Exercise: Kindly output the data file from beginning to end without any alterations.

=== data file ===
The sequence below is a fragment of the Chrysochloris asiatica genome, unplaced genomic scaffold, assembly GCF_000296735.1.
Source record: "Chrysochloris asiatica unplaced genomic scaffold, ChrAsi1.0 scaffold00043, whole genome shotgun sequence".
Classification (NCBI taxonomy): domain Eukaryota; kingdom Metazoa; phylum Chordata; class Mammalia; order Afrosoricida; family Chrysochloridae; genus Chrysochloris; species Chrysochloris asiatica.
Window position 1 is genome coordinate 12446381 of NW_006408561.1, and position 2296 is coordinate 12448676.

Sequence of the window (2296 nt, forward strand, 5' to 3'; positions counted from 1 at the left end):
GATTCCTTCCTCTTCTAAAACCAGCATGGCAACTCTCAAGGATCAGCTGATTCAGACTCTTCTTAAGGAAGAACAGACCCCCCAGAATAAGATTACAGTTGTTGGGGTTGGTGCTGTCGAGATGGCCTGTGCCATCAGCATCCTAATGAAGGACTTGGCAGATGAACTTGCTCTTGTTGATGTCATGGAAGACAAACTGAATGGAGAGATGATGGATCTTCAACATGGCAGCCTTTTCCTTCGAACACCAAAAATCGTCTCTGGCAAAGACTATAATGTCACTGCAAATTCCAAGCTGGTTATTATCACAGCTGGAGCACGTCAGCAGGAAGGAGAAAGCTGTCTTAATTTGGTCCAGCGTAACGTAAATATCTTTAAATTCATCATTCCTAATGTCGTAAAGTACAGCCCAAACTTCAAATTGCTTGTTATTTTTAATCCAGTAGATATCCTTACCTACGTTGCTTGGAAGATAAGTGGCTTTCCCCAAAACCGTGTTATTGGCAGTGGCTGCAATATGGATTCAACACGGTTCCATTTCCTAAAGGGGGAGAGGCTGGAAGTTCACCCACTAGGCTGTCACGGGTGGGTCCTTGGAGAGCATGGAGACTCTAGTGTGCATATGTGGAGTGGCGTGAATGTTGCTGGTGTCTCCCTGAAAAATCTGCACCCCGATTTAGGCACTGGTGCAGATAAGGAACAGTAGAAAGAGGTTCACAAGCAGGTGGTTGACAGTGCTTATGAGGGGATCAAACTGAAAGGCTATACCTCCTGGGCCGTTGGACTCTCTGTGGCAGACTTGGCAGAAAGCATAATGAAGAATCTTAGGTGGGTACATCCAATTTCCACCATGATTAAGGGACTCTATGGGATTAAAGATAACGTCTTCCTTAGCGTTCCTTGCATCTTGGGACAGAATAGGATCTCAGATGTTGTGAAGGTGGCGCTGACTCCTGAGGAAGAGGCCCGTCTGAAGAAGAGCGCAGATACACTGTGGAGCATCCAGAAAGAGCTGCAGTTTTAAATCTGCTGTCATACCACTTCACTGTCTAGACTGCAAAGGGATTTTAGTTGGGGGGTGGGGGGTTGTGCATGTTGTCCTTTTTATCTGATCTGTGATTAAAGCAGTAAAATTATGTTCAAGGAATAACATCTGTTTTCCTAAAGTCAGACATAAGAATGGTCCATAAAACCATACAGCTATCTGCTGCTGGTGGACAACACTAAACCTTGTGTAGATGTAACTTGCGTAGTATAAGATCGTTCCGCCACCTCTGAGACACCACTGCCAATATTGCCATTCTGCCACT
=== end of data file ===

The sequence below is a fragment of the Chrysochloris asiatica genome, unplaced genomic scaffold, assembly GCF_000296735.1.
Source record: "Chrysochloris asiatica unplaced genomic scaffold, ChrAsi1.0 scaffold00043, whole genome shotgun sequence".
Classification (NCBI taxonomy): domain Eukaryota; kingdom Metazoa; phylum Chordata; class Mammalia; order Afrosoricida; family Chrysochloridae; genus Chrysochloris; species Chrysochloris asiatica.
Window position 1 is genome coordinate 12446381 of NW_006408561.1, and position 2296 is coordinate 12448676.

Sequence of the window (2296 nt, forward strand, 5' to 3'; positions counted from 1 at the left end):
GATTCCTTCCTCTTCTAAAACCAGCATGGCAACTCTCAAGGATCAGCTGATTCAGACTCTTCTTAAGGAAGAACAGACCCCCCAGAATAAGATTACAGTTGTTGGGGTTGGTGCTGTCGAGATGGCCTGTGCCATCAGCATCCTAATGAAGGACTTGGCAGATGAACTTGCTCTTGTTGATGTCATGGAAGACAAACTGAATGGAGAGATGATGGATCTTCAACATGGCAGCCTTTTCCTTCGAACACCAAAAATCGTCTCTGGCAAAGACTATAATGTCACTGCAAATTCCAAGCTGGTTATTATCACAGCTGGAGCACGTCAGCAGGAAGGAGAAAGCTGTCTTAATTTGGTCCAGCGTAACGTAAATATCTTTAAATTCATCATTCCTAATGTCGTAAAGTACAGCCCAAACTTCAAATTGCTTGTTATTTTTAATCCAGTAGATATCCTTACCTACGTTGCTTGGAAGATAAGTGGCTTTCCCCAAAACCGTGTTATTGGCAGTGGCTGCAATATGGATTCAACACGGTTCCATTTCCTAAAGGGGGAGAGGCTGGAAGTTCACCCACTAGGCTGTCACGGGTGGGTCCTTGGAGAGCATGGAGACTCTAGTGTGCATATGTGGAGTGGCGTGAATGTTGCTGGTGTCTCCCTGAAAAATCTGCACCCCGATTTAGGCACTGGTGCAGATAAGGAACAGTAGAAAGAGGTTCACAAGCAGGTGGTTGACAGTGCTTATGAGGGGATCAAACTGAAAGGCTATACCTCCTGGGCCGTTGGACTCTCTGTGGCAGACTTGGCAGAAAGCATAATGAAGAATCTTAGGTGGGTACATCCAATTTCCACCATGATTAAGGGACTCTATGGGATTAAAGATAACGTCTTCCTTAGCGTTCCTTGCATCTTGGGACAGAATAGGATCTCAGATGTTGTGAAGGTGGCGCTGACTCCTGAGGAAGAGGCCCGTCTGAAGAAGAGCGCAGATACACTGTGGAGCATCCAGAAAGAGCTGCAGTTTTAAATCTGCTGTCATACCACTTCACTGTCTAGACTGCAAAGGGATTTTAGTTGGGGGGTGGGGGGTTGTGCATGTTGTCCTTTTTATCTGATCTGTGATTAAAGCAGTAAAATTATGTTCAAGGAATAACATCTGTTTTCCTAAAGTCAGACATAAGAATGGTCCATAAAACCATACAGCTATCTGCTGCTGGTGGACAACACTAAACCTTGTGTAGATGTAACTTGCGTAGTATAAGATCGTTCCGCCACCTCTGAGACACCACTGCCAATATTGCCATTCTGCCACT